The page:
The main points made in the two readings were very different. One leaned heavily to the belief in focused, perhaps even biased design. The other was all about looking at a design problem as a component of a larger issue. Both of these strategies have legitimate importance, and I think it’s always wise to keep an open mind about which approach is the one to take for a particular project.
I will emphasize that it should be on a per-project basis and not a one-size-fits-all approach.
Social design and visual advocacy, as with any topic in design, is a highly varied and variable subject, and should be handled with care and consideration specific to the project’s own needs.
There is a time and a place to present your own focused set of values to a client or project. Concentrating on your own beliefs and values works very well when you have a vested interest in your design and its circumstances. Inversely, “big picture” problem solving is a good way to reach outside of a niche and find/address the other working parts of the social machine.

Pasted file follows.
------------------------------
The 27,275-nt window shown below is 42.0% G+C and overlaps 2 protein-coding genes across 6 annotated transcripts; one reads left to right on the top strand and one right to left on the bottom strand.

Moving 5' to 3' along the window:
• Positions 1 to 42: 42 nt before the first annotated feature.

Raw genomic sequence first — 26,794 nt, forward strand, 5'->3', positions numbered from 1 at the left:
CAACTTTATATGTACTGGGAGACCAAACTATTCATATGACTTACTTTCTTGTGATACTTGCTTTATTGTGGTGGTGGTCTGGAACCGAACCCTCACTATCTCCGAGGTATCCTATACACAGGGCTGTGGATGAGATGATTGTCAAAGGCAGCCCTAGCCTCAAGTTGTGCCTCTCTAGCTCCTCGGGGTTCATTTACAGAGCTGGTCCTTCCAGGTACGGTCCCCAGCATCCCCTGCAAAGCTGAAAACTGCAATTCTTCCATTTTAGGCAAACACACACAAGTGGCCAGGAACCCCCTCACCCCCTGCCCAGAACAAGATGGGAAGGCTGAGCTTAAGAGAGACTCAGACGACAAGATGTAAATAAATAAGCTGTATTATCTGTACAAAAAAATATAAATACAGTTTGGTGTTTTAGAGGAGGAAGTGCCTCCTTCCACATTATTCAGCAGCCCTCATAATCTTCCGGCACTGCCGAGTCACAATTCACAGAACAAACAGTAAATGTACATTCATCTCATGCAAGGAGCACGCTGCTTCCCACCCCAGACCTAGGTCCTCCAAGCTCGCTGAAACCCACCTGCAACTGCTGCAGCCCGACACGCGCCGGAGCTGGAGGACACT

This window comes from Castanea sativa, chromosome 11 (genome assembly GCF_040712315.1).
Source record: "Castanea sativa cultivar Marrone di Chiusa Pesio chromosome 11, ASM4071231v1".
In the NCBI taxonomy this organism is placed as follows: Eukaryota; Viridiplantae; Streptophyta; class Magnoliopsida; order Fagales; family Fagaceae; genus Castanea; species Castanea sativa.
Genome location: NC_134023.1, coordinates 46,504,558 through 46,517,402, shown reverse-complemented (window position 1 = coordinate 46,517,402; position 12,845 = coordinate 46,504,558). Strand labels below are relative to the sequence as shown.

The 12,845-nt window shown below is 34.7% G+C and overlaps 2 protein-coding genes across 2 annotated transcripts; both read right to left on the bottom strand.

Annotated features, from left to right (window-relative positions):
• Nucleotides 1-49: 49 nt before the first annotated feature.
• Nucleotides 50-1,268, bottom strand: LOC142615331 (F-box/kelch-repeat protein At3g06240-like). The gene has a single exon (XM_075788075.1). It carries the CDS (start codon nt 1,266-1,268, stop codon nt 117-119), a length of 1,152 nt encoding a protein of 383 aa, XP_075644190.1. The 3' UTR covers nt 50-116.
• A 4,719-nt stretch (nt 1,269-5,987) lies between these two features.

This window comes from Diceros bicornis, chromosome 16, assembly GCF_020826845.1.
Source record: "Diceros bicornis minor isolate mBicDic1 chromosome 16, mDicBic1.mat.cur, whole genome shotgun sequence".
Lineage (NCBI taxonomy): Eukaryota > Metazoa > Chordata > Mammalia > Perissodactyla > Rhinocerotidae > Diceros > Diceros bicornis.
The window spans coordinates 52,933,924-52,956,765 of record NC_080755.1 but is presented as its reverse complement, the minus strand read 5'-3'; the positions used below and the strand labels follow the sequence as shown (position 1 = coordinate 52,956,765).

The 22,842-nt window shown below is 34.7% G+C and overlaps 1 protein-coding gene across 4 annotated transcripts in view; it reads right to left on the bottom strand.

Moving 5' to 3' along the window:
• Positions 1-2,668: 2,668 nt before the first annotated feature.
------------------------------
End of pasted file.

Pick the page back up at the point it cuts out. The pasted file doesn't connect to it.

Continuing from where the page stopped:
These two readings are hard and soft, subjective and objective, local and global, respectively. And there’s a legitimate purpose for each in their own realms.
Objectivity doesn’t mean soulless or distant. There will always be a piece of you in what you design.